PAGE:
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Internet Credit Union (iafcu.org)
24 points by ctoth 1486 days ago | hide | past | web | 23 comments | favorite



Why is this here? There are other credit unions.

This 'bank' is running on Wordpress - 3.5.1 from what I can tell [0]. Isn't that vulnerable [1]?

The customer login page takes you somewhere else [2] - seems sketchy.

I can't find any information about their interest rates - why should I put my money with them?

[0] https://iafcu.org/wp-admin

[1] http://codex.wordpress.org/Version_3.5.2

[2] https://obc.itsme247.com/237/

NOTE: Change the /237/ in link [2] and you will see its running portals for other banks... This bank is just a cheap domain outsourcing their entire infrastructure on the cheap. No.


I have the same question. Maybe because Founder of the Internet Archive, Brewster Kahle, is on the management team?

It seems like a interesting option (they have some decent ideas in place) but I agree it also seem sketchy/fly by night. It is only a small credit union for people in a specific part of NJ, USA.


Most banks/credit unions that aren't giant or don't have old legacy systems tend to use outsourced core software from one of a few vendors, like Jack Henry or FiServ. Banks/CUs can outsource their Internet banking for roughly $1/ account per month for a hosted solution.


https://iafcu.org/special-posts/membership/

"Persons who live, work, worship, attend school, or participate in associations headquartered in New Brunswick or Highland Park, New Jersey"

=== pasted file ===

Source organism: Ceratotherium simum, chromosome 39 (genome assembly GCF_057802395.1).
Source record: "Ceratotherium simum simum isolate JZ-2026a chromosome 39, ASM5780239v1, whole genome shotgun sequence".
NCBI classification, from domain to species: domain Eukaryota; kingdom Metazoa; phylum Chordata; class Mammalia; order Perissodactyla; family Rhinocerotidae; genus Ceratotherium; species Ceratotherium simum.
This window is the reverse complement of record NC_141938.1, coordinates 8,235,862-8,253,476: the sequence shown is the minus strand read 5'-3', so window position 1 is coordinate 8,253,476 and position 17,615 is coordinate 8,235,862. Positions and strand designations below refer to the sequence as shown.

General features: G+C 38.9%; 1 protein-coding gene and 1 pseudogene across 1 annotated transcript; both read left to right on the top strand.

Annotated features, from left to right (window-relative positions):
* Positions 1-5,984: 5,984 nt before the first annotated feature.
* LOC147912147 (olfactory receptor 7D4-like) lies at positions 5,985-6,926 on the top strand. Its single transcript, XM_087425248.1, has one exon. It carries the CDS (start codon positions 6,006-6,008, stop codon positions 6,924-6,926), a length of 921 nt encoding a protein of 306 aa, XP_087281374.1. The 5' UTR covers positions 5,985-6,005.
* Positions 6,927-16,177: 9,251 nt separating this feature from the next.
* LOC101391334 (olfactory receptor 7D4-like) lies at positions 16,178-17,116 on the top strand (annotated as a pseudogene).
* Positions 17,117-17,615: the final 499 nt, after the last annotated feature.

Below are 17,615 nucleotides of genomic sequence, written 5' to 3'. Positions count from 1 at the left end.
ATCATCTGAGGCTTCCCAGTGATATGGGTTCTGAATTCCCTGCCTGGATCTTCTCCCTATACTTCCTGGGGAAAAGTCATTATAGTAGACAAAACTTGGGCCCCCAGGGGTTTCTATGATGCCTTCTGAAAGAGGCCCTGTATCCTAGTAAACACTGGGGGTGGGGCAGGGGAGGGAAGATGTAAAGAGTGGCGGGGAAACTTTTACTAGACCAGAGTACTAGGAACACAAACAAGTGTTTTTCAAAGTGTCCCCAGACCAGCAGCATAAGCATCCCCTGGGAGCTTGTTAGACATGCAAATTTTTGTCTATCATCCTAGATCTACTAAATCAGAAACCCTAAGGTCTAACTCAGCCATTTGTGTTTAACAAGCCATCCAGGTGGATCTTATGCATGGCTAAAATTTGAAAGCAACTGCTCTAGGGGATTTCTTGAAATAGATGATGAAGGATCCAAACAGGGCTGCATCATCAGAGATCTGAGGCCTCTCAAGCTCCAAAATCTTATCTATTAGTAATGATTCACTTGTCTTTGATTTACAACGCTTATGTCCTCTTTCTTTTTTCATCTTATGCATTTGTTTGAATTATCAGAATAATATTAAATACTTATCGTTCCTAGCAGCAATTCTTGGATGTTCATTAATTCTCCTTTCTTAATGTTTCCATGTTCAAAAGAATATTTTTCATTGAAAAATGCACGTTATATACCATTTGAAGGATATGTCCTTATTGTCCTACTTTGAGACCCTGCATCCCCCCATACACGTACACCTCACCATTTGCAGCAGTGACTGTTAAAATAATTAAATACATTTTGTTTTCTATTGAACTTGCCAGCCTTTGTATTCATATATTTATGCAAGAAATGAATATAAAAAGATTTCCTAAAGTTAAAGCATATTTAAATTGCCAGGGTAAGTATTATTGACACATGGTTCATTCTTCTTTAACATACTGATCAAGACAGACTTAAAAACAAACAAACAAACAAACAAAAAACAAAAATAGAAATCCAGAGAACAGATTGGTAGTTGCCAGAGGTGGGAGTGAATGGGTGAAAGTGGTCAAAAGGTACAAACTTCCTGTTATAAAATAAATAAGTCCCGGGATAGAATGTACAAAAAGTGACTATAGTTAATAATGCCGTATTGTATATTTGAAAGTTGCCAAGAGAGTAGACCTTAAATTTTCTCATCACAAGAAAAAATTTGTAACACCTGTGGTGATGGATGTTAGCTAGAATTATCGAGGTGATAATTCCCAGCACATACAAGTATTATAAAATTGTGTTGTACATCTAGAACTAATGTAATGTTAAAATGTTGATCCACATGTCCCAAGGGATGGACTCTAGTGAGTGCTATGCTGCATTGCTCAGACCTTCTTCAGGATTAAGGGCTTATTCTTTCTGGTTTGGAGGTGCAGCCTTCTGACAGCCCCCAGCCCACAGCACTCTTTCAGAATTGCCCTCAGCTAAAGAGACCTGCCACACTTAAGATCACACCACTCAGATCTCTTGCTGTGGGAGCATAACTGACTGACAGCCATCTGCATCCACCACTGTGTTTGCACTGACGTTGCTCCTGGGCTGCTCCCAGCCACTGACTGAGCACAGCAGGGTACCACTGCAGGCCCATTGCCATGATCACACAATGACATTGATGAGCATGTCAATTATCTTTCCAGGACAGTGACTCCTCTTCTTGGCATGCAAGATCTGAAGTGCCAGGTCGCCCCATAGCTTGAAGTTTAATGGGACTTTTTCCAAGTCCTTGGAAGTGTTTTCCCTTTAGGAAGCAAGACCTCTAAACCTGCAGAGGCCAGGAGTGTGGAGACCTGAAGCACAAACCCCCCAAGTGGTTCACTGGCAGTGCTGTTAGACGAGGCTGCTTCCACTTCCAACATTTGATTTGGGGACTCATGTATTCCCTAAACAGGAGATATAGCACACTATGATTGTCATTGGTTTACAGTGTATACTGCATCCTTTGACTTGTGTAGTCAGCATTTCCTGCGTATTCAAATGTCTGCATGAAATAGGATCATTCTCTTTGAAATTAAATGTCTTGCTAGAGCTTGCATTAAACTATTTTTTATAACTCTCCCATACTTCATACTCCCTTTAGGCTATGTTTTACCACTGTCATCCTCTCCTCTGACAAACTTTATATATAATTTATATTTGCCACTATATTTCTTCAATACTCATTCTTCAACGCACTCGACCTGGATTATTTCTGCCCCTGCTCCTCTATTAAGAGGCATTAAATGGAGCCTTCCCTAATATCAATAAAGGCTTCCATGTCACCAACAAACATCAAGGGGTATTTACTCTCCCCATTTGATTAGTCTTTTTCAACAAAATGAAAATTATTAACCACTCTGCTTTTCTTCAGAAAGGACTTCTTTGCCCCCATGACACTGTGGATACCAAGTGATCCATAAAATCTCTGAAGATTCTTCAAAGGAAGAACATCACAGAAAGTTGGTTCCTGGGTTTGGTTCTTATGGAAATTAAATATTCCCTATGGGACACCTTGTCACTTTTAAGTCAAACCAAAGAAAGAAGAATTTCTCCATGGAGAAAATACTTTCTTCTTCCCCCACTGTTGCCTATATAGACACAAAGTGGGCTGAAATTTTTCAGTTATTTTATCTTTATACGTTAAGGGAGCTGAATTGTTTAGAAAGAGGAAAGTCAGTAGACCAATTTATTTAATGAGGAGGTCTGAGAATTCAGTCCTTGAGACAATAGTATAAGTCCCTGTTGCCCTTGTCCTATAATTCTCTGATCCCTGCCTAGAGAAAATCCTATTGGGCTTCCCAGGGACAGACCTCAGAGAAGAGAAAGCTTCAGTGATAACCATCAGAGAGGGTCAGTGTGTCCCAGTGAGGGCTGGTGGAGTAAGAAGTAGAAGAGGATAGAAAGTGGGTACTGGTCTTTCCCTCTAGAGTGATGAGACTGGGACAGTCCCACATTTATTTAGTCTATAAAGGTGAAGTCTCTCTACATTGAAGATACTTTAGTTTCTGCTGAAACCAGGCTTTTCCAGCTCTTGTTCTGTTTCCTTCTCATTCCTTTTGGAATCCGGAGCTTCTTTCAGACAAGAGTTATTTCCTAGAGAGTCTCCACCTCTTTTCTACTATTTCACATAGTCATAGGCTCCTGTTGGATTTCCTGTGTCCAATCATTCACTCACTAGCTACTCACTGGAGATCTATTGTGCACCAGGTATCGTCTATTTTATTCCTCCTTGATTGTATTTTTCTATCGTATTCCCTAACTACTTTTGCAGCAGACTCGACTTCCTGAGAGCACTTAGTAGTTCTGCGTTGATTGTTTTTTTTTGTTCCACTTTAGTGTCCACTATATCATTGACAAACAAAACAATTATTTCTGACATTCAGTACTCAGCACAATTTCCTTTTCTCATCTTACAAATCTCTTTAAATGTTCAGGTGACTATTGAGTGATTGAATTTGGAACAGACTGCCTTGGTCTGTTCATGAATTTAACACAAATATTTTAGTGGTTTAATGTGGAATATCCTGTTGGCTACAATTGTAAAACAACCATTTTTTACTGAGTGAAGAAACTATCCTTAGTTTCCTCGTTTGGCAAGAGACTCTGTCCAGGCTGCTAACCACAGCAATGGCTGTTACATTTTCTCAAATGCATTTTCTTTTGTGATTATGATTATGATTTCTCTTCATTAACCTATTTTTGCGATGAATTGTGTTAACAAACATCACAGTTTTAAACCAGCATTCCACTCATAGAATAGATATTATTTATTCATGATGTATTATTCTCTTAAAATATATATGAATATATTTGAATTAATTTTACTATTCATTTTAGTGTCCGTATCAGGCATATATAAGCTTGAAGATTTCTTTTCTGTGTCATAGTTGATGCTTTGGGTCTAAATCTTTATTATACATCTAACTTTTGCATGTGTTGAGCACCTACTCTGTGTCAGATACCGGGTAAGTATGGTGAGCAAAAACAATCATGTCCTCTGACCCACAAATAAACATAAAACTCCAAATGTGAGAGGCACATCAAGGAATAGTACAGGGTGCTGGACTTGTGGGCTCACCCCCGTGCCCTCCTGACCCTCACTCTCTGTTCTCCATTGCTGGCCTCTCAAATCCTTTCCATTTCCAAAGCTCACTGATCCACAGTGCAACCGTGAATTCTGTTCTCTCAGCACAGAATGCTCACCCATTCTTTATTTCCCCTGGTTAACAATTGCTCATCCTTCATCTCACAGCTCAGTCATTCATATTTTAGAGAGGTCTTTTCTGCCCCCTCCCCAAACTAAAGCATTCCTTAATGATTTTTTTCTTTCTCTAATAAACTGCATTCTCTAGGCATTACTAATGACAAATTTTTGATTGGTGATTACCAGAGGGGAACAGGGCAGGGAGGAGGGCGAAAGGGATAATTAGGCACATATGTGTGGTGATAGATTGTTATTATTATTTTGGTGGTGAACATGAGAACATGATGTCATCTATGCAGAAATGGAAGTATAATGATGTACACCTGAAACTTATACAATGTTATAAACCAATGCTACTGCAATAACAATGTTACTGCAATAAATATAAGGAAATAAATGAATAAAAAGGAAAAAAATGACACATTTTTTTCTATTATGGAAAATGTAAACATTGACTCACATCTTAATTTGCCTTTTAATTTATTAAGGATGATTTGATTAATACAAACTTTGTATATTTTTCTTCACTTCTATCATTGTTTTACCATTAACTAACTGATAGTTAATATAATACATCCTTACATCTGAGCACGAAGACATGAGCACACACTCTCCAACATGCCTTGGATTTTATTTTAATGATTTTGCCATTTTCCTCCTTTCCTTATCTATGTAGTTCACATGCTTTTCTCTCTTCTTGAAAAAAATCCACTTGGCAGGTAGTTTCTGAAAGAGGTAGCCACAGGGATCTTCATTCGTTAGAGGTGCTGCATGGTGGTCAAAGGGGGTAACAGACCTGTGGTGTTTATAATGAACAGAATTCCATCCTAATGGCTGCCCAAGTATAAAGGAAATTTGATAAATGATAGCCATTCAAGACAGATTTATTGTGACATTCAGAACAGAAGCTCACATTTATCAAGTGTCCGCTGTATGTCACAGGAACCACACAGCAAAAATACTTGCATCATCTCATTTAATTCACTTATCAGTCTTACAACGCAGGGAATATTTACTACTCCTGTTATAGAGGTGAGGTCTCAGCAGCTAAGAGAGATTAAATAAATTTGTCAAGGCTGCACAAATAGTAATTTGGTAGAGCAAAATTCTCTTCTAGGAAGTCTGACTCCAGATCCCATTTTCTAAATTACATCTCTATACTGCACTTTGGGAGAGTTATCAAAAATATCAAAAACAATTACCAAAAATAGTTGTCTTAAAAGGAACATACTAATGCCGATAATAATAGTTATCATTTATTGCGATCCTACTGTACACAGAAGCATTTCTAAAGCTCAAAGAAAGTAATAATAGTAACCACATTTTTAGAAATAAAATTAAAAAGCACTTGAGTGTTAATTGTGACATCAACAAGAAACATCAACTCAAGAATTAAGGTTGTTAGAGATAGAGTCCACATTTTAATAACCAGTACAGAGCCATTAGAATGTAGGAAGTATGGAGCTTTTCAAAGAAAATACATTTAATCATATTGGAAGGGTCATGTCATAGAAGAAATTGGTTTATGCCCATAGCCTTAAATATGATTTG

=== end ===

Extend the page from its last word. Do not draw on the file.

Am I misunderstanding what this means, or are they saying you have to live there in order to be a member?


I looked into the feasibility of starting a web-based credit union a few years ago and I discovered that federal regulations require credit unions to serve some distinct community -- whether it be a physical community (like a town) or an affinity community (like an alumni association).

This makes it more difficult to establish an open-to-everyone web-based credit union; you basically have to have some sort of online community already in place, and attract members from that community.

Nevertheless, there are some web-based credit unions that have been able to successfully meet the requirements ... however, this explains why you don't see the cooperative equivalent of an ING Direct/Capital One 360.

Even so, I do hope that either the regulations change or some established web-based credit unions are able to attract people away from the for-profit banks, because credit unions, being member owned, never put profits before people. (But if they DO happen to make a profit, it goes back to the members, not to some outside shareholder.)


Or it goes to the CEO. Locally the head of OnPoint - formerly Portland Teachers Credit Union - makes $2 million a year.

http://www.oregoncreditunionfacts.com/wp-content/uploads/OnP...


No, you don't have to live there. As part of the account creation process, you donate a small amount of money ($5, iirc) to one of their local partners, and that satisfies the "participates in associations" aspect of the rule.

EDIT: See "Persons participating in programs to alleviate poverty or distress that are located in the approved area" on the members page


I have serious apprehension about trusting a banking service labeled as "Beta"


Naturally, you should wait and check on the credit union periodically to see how their project is going, and when they come out of Beta.


I was interested until I couldn't easily find the interest rate for a savings account. I like having a physical branch with in walking distance, but iff you could give me an extra percent on a savings account that is accessed infrequently I'd probably go for it.


I'm kind of the opposite. I really have no need for a physical branch. If anything, it might imply that the bank has less focus on serving customers without access to a bank branch. I prefer doing my banking online. I think USAA has physical branches someplace, but I have no idea where they are off the top of my head.